Car companies often behave like children. What one company gets, all the others suddenly need to have too.
The three big German luxury brands are notorious for this behaviour. For decades, Audi, BMW and Mercedes have been chasing each other down ever-stranger rabbit holes: fastback SUVs, four-door versions of two-door coupes, mildly sporty sub-compact crossovers. For a while, sales were booming – like somebody in product planning said ‘there are no bad ideas’ and everyone took it literally.
Which brings us to this new baby BMW. It came as a bit of a shock when engineers in Munich whipped the sheet off to reveal... what exactly? It’s called the 2 Series Gran Coupe. It exists in a niche-of-a-niche as a sub-compact entry-level fastback sedan-coupe thing. Frankenstein would’ve been impressed.
It’s called the 2 Series, but one engineer mentioned it’s roughly the same size as the 3 Series sedan from 10 years ago. Adults can fit in the back seat, which is not a given in this category. The rear door of the BMW is minuscule, but once inside there’s room for four.
The dashboard is immediately impressive. It’s stuffed with high-resolution screens which are neatly integrated into the cabin architecture and not simply stuck onto the dash like an afterthought. The Gran Coupe gets BMW’s next-gen infotainment system, which hasn’t even made its way into some of the brand’s more expensive vehicles yet.
“The target group is young urban professionals, early 30s, single or starting a family,” said Jochen Schmalholz, product manager for the new 2 Series Gran Coupe. As an entry point into the brand, it’s an important vehicle, he added.
Audi has done well in Canada with its entry-level ($33,400) A3 sedan, selling over 4,000 of them last year, according to GoodCarBadCar data. Mercedes did so well with its sub-compact ($40,300) CLA sedan, it is launching two more entry-level cars this year: the A-Class sedan and A-Class hatchback. Until now, BMW was the only one without a real competitor in this game.
In Munich, engineers rolled out a couple of camouflaged 2 Series Gran Coupe prototypes for us to drive. They won’t arrive in Canadian dealerships until March 2020, but the engineers said the cars we drove were in the final phase of testing.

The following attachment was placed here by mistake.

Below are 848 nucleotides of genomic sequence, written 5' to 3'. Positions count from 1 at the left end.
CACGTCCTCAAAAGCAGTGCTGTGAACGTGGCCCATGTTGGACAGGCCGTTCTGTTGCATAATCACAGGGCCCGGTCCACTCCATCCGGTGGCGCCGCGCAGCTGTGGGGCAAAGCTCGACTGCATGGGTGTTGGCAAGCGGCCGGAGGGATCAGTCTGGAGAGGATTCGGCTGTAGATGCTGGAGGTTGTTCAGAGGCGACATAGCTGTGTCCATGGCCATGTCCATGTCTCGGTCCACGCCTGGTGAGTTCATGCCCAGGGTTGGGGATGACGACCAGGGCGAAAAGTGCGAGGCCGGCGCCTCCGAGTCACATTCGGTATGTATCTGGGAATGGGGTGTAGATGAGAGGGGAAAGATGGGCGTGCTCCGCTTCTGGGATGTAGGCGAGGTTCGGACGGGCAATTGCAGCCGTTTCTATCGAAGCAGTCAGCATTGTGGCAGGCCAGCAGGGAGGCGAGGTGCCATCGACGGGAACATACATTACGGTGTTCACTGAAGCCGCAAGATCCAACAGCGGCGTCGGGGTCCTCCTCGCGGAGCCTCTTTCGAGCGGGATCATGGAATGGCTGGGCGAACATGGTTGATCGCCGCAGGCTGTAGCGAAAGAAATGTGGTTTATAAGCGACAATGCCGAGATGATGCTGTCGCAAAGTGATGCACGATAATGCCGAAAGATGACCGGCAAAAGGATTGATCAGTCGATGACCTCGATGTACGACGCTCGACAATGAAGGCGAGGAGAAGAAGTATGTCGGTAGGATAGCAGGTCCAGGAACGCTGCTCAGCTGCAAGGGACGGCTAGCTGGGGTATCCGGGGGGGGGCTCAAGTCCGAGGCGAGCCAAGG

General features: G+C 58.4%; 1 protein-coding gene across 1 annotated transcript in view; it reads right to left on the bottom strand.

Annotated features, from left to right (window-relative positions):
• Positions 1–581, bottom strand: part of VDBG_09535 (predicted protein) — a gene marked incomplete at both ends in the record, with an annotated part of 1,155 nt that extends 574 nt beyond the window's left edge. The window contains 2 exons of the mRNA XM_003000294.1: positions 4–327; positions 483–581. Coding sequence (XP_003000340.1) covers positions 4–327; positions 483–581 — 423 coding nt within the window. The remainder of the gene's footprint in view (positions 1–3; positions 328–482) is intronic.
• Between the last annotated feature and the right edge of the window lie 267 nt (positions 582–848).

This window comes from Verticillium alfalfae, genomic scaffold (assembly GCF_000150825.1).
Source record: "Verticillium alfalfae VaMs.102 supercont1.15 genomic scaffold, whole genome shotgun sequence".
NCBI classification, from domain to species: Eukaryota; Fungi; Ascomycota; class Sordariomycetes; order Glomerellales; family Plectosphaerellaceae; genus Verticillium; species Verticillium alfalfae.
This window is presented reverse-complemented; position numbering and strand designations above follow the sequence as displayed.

Those who expected the new baby BMW to be a frisky, tail-happy car like the rear-wheel drive 2 Series Coupe will be disappointed. Confusingly, the 2 Series Gran Coupe is based on an entirely different chassis. It has front-wheel drive, although all Canadian models will likely have all-wheel drive as standard.
Nevertheless, the new BMW handles with the crispness of a good schnitzel. The steering is lightly weighted and quick-witted. The car feels dense – like a bulldog – but it nevertheless slices into corners, resisting understeer and tracking true. That’ll be enough sportiness for most, especially if you’ve got a kid in the back seat.
(To all the diehard gearheads: don’t worry. BMW says the 2 Series coupe – one of the most entertaining, bang-for-your-buck sports cars out there – will stick around as a rear-drive model.)
Pricing has yet to be decided, but the basic 228i model is sure to be one of the most affordable cars in BMW’s lineup. The 228 horsepower engine felt sluggish mated to the eight-speed automatic gearbox, but this is a machine for price-point buyers. If you’re looking for German luxury cars with the lowest monthly payment, this car will be on your list.
There’s no issue with sluggishness in the M235i, which gets BMW’s most powerful four-cylinder engine to date. With 301 horsepower it propels the car with the sort of neck-straining acceleration you expect from the Bavarians.
The Mercedes A-Class is our current benchmark in this entry-level luxury class, mainly because of its zesty handling and incredibly high-quality cabin. BMW’s new 2 Series Gran Coupe is – to put it politely – more challenging to look at, but the cabin is easily the equal of Mercedes.
It seems strange, but it’s a smart copycat move by BMW. While the sub-compact-German-luxury-fastback-sedan is an odd niche, these vehicles do entice new buyers into luxury brands. The relatively affordable (circa $400 monthly) lease payments make sure of that.
In other words, this is one strange automotive niche that will get more crowded in the coming years.
BMW 2 Series Gran Coupe
- Base Price: TBD ($40,000 estimate)
- Engine: 2.0-litre four-cylinder turbo
- Transmissions: 8-speed automatic
- Fuel economy (l/100 km): TBD
- Drive: All-wheel drive
- Alternatives: Audi A3, Mercedes-Benz CLA, A-Class, Acura ILX A-Spec
It’s better without camouflage, but BMW’s recent designs are messy. Odd proportions don’t help. It’s tall, bulbous looking and not as sleek as its most direct competitor, the new Mercedes CLA.
It’s more spacious than it looks. I’m 5”11, but the headroom wasn’t an issue for me in the front or back. Expect to spend at least a few thousand dollars on options to make it feel like a real luxury car though.
It’s very different from the rear-drive 2 Series coupe. This is essentially a lowered X2 SUV. A clever new torque vectoring system and a limited-slip differential on the front axle make the car eager for the occasional on-ramp blast. We’ll need more seat time for a real verdict.
How this car handles Canada’s potholed roads remains an unanswered question. Adjustable suspension will be optional, but the standard springs and dampers handled Munich’s smooth roads with aplomb.
The sedan-style trunk can hold 450-litres of stuff. Plus, there’s more storage hidden under the trunk floor.
Odd, but a strong rival to the A-Class and A3. Score pending until we drive the final version.
The writer was a guest of the automaker. Content was not subject to approval.
Stay on top of all our Drive stories. We have a Drive newsletter covering car reviews, innovative new cars and the ups and downs of everyday driving. Sign up today.